The villages and markets around Inle Lake
The Inle Lake is a large lake in the interior of Myanmar. The easiest way to get there is by plane. From Yangon you can quickly fly via many airlines to Heho airport. From here it is still an hour’s drive by taxi to Nyaungshwe, where most visitors to Inle Lake stay. Here you will also find most of the accommodation, ranging from backpackers’ hostels to luxury hotels. We stayed at the Imana Grand Inle Hotel, which we would certainly recommend. In the more distant places around Inle Lake there are mainly luxury resorts. Nyaung Shwe is on the route of many night buses in Myanmar. In the evening you see lots of backpackers gather for an exhausting journey. We also found this the only place in Myanmar that had something of a “backpacker’s atmosphere”.
Cruise on the lake
The attraction everyone comes for is of course Inle Lake. In Nyaung Shwe at the Teik Nan Bridge, you can find dozens of motorised canoe owners (commonly called a longtail boat) who like to sail around. What’s more, every hotel also offers a trip. Usually the “captain” will pick you up at the hotel and you can walk to his boat in a few minutes. It is good to meet with your skipper to agree on what you want to see. If you want to go to Inthein too, which is definitely recommended, you will pay more. If you want to go further south, the price rises higher. By the way, you pay for the boat. So, if you have four or a maximum of five people, the costs per person are very low.
After a few minutes’ sailing, you come to Inle Lake from the canal. There you will undoubtedly see some local fishermen. They paddle with a leg, so they have their arms free to operate the fishing nets or baskets. It is incredible how much balance they have, great to get a photo of! They all live on houses built on poles at the edge of the lake and often have a floating vegetable garden.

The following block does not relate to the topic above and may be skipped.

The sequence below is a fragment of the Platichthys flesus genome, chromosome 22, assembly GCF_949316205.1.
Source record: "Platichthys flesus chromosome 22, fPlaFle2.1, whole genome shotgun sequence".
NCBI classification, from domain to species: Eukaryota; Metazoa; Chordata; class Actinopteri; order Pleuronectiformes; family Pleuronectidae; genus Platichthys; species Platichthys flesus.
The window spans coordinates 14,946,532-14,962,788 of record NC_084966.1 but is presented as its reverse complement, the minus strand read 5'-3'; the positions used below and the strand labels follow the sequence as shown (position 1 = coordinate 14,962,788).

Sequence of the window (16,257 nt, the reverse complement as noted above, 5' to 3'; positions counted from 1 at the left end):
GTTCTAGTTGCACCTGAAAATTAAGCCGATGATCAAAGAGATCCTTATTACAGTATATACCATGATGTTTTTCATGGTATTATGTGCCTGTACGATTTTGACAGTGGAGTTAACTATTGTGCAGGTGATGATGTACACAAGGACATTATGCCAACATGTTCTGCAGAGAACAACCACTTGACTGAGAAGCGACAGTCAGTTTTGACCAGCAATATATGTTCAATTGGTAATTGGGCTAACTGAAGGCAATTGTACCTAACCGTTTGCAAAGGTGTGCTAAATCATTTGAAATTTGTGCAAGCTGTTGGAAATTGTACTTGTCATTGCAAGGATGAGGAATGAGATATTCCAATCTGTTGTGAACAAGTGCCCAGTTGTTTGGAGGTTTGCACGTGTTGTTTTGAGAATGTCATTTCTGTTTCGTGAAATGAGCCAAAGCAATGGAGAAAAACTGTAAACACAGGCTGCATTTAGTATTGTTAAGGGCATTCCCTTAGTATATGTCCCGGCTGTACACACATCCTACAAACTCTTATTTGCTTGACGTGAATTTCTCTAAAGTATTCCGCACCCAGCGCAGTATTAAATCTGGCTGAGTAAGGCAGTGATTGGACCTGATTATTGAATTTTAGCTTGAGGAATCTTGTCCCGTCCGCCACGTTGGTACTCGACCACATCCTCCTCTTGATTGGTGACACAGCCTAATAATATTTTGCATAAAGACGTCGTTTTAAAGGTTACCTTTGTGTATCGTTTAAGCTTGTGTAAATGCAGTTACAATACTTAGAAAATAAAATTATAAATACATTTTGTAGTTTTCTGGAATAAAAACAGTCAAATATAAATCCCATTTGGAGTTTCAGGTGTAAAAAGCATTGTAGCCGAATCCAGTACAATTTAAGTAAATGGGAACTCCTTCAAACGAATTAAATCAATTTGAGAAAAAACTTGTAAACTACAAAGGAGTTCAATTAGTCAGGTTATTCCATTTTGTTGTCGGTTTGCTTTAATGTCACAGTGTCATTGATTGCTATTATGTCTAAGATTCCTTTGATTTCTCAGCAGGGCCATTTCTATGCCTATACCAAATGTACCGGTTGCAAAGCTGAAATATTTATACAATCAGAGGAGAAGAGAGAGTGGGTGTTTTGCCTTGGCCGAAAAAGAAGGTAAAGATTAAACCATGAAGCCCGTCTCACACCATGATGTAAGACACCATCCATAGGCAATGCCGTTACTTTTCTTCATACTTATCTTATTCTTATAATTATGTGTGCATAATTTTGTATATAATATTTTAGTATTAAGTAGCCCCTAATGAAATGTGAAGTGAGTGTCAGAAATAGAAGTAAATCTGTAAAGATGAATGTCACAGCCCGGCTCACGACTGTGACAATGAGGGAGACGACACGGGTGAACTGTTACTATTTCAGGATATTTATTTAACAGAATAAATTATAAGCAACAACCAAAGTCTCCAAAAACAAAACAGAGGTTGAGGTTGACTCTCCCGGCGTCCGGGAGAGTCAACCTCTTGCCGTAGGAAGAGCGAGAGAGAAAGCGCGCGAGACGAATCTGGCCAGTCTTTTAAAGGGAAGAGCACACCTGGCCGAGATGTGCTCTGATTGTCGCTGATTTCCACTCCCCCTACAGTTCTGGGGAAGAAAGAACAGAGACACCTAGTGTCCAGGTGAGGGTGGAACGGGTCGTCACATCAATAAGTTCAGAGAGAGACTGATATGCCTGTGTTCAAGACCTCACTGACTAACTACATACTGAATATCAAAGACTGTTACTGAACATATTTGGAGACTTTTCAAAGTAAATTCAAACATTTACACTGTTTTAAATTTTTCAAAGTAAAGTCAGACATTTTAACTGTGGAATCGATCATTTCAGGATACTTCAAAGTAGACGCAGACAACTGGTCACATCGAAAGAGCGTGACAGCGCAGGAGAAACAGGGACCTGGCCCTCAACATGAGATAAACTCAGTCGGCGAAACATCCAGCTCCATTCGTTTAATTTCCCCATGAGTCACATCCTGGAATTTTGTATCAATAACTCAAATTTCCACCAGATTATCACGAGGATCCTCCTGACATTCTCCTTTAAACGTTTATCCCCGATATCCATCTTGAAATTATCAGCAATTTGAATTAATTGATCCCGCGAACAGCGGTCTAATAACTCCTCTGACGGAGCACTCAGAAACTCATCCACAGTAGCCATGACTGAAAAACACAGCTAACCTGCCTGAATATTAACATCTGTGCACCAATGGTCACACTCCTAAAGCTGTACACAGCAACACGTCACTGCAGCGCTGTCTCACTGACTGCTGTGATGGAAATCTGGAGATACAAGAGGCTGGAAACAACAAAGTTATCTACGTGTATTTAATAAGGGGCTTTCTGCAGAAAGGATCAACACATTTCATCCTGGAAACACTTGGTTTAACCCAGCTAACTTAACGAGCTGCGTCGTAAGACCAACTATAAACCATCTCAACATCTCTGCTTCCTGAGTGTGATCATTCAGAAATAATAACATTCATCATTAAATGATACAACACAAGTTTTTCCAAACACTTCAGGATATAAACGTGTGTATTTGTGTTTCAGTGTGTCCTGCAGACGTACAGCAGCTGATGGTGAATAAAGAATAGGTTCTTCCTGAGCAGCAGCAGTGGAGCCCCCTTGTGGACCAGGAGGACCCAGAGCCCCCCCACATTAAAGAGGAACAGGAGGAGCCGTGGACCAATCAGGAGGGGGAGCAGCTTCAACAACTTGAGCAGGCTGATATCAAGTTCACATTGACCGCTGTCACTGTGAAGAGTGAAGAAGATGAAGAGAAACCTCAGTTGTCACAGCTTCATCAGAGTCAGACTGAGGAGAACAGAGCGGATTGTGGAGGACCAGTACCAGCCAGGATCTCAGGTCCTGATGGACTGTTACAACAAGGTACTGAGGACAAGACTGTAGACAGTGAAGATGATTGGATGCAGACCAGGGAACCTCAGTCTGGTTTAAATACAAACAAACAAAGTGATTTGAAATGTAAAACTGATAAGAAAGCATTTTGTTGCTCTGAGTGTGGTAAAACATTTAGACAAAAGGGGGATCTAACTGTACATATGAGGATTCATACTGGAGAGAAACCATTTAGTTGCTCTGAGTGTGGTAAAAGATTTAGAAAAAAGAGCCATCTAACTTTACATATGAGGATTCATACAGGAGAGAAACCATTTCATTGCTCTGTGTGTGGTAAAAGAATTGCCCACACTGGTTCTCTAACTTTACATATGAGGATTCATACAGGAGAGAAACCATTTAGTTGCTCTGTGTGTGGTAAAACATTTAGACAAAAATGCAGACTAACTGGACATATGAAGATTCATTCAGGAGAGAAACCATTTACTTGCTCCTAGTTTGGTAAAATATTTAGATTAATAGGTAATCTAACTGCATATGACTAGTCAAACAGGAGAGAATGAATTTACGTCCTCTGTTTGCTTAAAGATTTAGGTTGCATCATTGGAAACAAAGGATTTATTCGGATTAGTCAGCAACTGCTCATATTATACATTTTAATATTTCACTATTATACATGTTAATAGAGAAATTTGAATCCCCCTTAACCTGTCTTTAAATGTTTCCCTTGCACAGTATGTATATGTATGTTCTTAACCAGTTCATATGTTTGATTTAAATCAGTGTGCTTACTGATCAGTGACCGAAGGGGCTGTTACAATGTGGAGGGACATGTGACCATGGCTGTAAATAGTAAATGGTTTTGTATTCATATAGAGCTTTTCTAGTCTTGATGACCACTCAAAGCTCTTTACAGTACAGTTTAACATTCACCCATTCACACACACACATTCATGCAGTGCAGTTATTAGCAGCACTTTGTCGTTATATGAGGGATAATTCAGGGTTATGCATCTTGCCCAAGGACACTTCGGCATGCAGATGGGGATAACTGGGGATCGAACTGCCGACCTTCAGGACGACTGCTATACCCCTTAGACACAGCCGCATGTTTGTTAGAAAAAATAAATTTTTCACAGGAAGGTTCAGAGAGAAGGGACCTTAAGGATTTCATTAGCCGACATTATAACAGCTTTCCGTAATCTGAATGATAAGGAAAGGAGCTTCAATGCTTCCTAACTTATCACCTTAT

The markets around Inle Lake
Traditional tribes often live in the villages that lie all around the edge of the lake. You always get plenty of time to walk through a village and admire the local life. The biggest attraction is the market in the village. According to a system that is incomprehensible to us, most villages have to organise a large market once every five days. Then you see various tribes with their vegetables and fruit or other merchandise in their boat sail to the market and try to sell their stuff. If they have no customers for a while, they are busy counting their money or lighting a big cigar.
Afterwards it is nice to see the spectacle of how all the traders walk back to the boats with their goods and after a while leave for their own village. In Ywama there is a large floating market. This is worth your while despite being touristy. We cycled to the markets of Maing Thauk and Khaung Daing from Nyaungshwe. These are not difficult routes on almost flat roads with occasional slight rises. Along the way you pass nice monasteries that are worth a short stop.
The town of Inthein should be visited. There are beautiful pagodas to see here. You walk slowly across an over-2-kilometre covered gallery to the Shwe Inn Thein Paya on the mountain. If you haven’t bought any souvenirs yet, you can take your pick during this walk. On both sides you’ll have one stall after the other with beautiful bits and bobs. At the top you’ll see no less than 1,000 stupas from the 17th and 18th century. You also have a beautiful view of the lake and valleys. The market in Inthein seems great, but we missed it unfortunately.
On the way from Nyaungshwe to Maing Thauk you will also see signs for “Red Mountain Estate Vineyards & Winery”. It is nice to visit this vineyard at the end of the day because you have a good overview of the area as well as Inle Lake, and the sunset is beautiful. You can also do a wine tasting with four different wines, which you have to pay for. The view was beautiful, but the wines didn’t appeal to us.